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Kim Jong-un visits China

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North Korean Kim Jong un

Pyongyang/Seoul, Jan 8: North Korean leader Kim Jong-un is currently on a visit to China for talks with Chinese President Xi Jinping, state media reported on Tuesday, raising speculation that his second summit with US President Donald Trump might be forthcoming.

Kim and his wife, Ri Sol-ju, left for China on Monday afternoon for a four-day visit at the invitation of the Chinese President, Yonhap News Agency quoted Pyongyang’s KCNA news as saying.

China’s state run Xinhua news agency has also confirmed the visit of the North Korean leader.

Kim was accompanied by party, government and military officials, including Kim Yong-chol, a key nuclear negotiator with the US, and Ri Yong-ho and No Kwang-chol, the country’s foreign and defence ministers, respectively, according to the KCNA.

The confirmation of Kim Jong-un’s trip to China came after South Korean media reported earlier on Tuesday that a special train carrying a high-ranking North Korean official crossed into China on Monday night.

This is Kim Jong-un’s fourth trip to the neighbouring ally and came as Washington and Pyongyang are in talks to set the venue for a meeting between his possible second summit with Trump.

Last year, he travelled to China and met with Xi three times before and after he held his first-ever summit with Trump in June in Singapore.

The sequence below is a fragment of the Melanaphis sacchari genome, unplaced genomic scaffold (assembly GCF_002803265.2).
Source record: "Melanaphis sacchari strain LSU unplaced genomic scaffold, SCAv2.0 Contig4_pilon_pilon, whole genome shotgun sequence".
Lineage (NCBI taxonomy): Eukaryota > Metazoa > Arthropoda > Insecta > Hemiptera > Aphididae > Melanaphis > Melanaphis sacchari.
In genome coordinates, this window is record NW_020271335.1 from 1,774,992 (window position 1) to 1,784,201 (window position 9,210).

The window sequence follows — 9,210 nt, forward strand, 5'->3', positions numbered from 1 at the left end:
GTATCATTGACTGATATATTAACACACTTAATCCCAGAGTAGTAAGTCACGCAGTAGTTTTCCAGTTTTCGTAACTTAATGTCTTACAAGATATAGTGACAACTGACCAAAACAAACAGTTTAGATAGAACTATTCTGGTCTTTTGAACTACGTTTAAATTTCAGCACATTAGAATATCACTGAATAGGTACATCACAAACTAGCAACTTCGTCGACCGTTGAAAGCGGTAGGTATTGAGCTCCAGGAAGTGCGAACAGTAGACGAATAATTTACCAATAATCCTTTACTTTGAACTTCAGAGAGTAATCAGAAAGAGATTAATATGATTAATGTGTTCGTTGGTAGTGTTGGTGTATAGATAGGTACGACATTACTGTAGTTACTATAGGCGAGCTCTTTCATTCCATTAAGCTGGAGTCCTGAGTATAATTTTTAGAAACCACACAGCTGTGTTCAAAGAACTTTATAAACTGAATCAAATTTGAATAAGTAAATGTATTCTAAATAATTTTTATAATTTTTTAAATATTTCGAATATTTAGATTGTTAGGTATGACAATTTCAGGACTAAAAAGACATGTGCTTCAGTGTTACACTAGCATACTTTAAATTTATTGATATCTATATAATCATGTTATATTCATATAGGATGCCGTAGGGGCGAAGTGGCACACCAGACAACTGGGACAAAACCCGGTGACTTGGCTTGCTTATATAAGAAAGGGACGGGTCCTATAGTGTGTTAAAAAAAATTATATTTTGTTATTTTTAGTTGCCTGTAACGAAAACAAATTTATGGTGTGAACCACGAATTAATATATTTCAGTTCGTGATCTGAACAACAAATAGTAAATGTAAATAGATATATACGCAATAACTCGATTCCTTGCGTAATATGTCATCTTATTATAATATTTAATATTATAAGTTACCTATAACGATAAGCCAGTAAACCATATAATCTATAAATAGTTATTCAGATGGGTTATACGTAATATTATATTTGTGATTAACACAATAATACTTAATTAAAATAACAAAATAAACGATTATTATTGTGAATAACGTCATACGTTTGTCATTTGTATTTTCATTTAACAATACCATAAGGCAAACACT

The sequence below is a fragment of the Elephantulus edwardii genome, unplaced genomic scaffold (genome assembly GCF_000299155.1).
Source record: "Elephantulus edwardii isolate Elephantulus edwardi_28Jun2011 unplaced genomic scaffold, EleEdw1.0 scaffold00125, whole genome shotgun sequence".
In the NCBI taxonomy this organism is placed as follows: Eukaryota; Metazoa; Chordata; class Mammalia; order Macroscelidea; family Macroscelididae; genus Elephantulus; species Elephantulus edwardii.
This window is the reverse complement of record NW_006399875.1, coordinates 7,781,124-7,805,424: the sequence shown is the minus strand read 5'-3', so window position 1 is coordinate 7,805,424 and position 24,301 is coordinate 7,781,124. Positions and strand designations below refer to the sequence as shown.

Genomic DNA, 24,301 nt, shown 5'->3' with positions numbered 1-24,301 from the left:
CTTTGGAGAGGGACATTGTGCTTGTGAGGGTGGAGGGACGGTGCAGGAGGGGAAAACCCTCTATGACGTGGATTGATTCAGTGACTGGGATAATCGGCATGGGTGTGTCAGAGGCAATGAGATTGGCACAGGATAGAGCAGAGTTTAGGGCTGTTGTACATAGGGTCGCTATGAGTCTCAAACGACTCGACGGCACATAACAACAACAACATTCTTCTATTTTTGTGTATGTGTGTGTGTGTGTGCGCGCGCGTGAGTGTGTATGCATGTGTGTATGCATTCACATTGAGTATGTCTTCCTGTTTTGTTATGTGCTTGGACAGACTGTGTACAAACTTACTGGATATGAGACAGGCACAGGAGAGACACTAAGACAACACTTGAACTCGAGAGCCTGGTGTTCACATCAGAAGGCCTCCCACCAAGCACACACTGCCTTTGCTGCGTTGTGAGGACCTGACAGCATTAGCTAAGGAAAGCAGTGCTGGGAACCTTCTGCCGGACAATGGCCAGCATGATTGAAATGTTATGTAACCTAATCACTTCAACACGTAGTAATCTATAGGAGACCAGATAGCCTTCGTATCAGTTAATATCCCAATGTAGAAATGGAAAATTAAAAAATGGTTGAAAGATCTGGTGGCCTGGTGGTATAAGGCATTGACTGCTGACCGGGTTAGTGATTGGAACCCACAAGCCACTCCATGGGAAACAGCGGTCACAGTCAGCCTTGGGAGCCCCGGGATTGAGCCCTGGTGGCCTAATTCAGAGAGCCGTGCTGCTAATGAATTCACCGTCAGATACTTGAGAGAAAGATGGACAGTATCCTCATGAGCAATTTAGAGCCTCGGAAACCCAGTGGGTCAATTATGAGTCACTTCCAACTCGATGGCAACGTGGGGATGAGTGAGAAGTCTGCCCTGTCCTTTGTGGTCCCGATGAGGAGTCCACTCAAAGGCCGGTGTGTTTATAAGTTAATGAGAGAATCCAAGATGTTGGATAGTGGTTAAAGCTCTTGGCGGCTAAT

Xi is also expected to visit North Korea soon as the two countries mark the 70th anniversary of establishing diplomatic ties this year.

Meanwhile, analysts have said that Kim Jong-un’s latest trip might be intended to demonstrate to the world that their relations remain strong and also reflect the North’s push to project its image as a normal state, reports Yonhap News Agency.

“It is rare that the North’s leader travels overseas at the start of the year. (His trip to China) shows how important it is to advance relations between the North and China,” Yang Moo-jin, a professor at the University of North Korean Studies, said.

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US undermining South China Sea stability: Foreign Ministry

Zhao stressed that China will continue to determinedly safeguard its national sovereignty and security, friendly and cooperative relations with regional countries, and the South China Sea’s peace and stability.

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Zhao Lijian

BEIJING, July 14 : The United States was undermining peace and stability in the South China Sea and intended to drive a wedge between regional countries, a Chinese Foreign Ministry spokesperson said here on Tuesday.

U.S. Secretary of State Mike Pompeo said in a statement on Monday that many Chinese maritime claims over the South China Sea were illegitimate, and the United States urged relevant countries to oppose China’s maritime claims. Pompeo added that the so-called award of the South China Sea arbitration was legally binding to both China and the Philippines.

In response, spokesperson Zhao Lijian told a news briefing that the U.S. statement disregarded the history and facts on the South China Sea issue, and violated its commitment of holding a neutral position on relevant territorial sovereignty disputes. It also violated and distorted international law, deliberately provoked territorial maritime disputes, and undermined regional stability and peace, he added.